Nurses Need a Long Drive to the Boardroom

Chelsea Rice, for HealthLeaders Media , April 15, 2013

Golf is a by-the-rules game, as anyone paying attention to Tiger Woods' controversial ball drop at the Masters tournament over the weekend can attest. The very particular rules of the Augusta National Golf Club itself are amusing. They call for no sitting in the standing areas, no standing in the sitting areas, and no fanny packs larger than 10 inches wide.

But it's the patriarchal rules of golf culture that have always baffled me. Until last year, the rules at Augusta famously and stubbornly said 'no women allowed.'

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Healthcare has some patriarchal rules of its own in effect, if you haven't noticed. Now I don't think anyone in healthcare is actually saying 'no nurses allowed,' but you wouldn't know it by peeking into the C-suite. Hospital boardrooms and CEO positions are lacking representation from the largest sector of the healthcare workforce—nurses.

With the emphasis on patient satisfaction and improving the quality of healthcare, clinical experience is becoming essential to effective leadership in the hospital C-suite. Seeing physicians in hospital CEO positions and at the boardroom table is becoming more commonplace. So why aren't there more nurses among them?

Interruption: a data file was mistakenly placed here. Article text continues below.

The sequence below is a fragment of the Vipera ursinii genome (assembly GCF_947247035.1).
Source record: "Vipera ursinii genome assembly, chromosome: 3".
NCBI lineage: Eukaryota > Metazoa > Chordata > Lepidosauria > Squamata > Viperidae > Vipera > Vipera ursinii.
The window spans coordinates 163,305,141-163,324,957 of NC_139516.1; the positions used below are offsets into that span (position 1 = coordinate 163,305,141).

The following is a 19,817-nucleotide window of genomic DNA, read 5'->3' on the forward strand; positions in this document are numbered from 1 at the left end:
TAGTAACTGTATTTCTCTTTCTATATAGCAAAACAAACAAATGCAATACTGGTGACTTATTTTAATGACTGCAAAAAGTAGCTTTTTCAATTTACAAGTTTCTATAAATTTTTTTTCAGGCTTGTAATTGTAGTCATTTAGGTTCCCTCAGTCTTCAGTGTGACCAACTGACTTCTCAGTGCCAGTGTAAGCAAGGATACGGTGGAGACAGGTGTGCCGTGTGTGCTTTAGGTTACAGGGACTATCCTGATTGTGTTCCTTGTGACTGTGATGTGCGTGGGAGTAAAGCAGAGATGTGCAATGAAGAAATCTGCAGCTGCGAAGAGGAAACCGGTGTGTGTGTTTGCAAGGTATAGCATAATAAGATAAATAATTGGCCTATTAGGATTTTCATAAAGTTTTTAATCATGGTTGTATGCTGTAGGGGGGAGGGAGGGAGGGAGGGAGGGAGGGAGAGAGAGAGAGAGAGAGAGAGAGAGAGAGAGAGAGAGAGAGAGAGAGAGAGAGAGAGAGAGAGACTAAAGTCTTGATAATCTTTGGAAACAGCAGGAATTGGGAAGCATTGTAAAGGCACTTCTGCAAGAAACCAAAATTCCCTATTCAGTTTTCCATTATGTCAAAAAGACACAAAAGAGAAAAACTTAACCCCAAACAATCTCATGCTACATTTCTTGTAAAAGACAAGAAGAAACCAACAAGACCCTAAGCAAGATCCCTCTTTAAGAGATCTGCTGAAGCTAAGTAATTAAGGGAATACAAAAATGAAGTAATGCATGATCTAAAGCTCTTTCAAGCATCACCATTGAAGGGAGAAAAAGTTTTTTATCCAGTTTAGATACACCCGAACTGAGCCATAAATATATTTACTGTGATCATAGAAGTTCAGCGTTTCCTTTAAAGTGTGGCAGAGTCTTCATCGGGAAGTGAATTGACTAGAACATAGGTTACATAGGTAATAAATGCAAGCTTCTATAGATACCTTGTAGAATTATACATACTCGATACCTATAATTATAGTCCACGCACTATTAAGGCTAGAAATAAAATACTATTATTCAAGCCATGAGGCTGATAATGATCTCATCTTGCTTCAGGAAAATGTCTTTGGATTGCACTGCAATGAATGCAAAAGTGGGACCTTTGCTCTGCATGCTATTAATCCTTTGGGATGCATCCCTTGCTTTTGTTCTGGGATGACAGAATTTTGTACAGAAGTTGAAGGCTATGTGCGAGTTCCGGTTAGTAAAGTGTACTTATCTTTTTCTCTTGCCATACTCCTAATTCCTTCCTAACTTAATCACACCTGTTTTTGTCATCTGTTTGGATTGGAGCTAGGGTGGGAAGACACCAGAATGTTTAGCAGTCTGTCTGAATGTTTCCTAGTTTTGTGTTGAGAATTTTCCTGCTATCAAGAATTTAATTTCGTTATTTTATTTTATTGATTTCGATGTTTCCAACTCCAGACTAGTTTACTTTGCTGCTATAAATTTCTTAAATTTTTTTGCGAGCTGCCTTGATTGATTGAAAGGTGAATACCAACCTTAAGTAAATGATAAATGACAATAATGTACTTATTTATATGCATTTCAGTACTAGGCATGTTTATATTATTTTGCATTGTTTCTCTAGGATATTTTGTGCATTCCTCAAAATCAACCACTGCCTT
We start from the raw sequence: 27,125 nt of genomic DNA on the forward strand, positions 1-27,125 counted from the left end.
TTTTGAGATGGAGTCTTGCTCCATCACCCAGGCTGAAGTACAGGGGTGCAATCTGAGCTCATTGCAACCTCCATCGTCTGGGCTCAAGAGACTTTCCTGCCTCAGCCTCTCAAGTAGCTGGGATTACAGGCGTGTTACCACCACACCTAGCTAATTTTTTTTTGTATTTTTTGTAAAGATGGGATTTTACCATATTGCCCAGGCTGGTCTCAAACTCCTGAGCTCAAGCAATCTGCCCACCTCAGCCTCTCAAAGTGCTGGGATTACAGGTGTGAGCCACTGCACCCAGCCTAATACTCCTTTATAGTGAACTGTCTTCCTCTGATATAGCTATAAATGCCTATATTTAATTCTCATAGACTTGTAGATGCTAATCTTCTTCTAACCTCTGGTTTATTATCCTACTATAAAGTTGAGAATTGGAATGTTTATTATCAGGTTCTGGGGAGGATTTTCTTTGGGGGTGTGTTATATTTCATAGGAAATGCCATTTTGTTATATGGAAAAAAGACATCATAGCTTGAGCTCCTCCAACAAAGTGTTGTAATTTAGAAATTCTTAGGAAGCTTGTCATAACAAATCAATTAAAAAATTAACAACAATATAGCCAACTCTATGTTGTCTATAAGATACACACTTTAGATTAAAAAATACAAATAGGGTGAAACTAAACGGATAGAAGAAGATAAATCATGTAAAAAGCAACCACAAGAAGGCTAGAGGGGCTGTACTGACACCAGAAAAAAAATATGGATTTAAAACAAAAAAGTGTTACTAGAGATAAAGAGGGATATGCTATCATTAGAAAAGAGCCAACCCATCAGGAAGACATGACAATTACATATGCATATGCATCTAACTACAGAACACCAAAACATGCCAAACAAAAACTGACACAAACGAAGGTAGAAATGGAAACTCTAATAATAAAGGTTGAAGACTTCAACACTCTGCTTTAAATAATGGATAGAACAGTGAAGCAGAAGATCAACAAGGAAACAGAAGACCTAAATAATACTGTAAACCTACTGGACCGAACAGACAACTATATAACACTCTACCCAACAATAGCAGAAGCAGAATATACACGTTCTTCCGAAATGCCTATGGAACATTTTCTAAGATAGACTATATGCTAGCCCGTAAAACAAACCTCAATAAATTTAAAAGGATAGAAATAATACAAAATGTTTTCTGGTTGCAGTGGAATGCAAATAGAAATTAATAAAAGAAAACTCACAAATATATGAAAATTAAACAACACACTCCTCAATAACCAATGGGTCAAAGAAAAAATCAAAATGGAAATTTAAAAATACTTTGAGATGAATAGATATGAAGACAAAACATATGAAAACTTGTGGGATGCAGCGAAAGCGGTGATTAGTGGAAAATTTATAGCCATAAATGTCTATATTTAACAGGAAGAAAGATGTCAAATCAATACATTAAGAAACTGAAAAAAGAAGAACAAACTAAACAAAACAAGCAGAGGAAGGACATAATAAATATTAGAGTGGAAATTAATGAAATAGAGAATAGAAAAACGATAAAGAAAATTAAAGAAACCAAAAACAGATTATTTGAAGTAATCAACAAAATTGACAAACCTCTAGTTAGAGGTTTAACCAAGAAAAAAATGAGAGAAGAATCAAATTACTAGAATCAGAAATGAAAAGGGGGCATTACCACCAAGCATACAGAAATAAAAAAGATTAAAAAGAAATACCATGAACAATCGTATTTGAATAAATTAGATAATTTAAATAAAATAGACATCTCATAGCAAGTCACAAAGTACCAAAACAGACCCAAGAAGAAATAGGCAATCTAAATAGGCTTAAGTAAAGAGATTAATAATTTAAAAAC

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2 comments on "Nurses Need a Long Drive to the Boardroom"

Jason Uppal (4/21/2013 at 9:45 PM)
I am not a nurse and not married to one either ... i do agree .. here are my thoughts Silent Leaders of Change Twenty five years ago when I was asked to improve health and safety performance of a car manufacturing plant, the change leaders were not the CEO, or Plant Managers. The true leaders were the people on the shop floor. They were the unsung heroes to implement and drive real change. Not because somebody asked them, because change had positive impact in their work life and leadership freed them to realize change. Similarly, if we want to improve quality and safety of patient care in hospitals, we need to tap our silent leaders – Nurses and lets free them to do their job.

Phyllis Kritek (4/16/2013 at 2:39 PM)
Thank you for an excellent report on an important issue! It is encouraging to see Health Leaders Media addressing issues that are not only important to nurse leaders but to all who hope that health care organizations will seek the best possible leaders to grapple with the complexities of todays's health care world. If health care organizations are serious about hiring clinical leaders for CEO and COO positions, it is difficult to imagine any potential leadership pool is better equipped than experienced CNOs.




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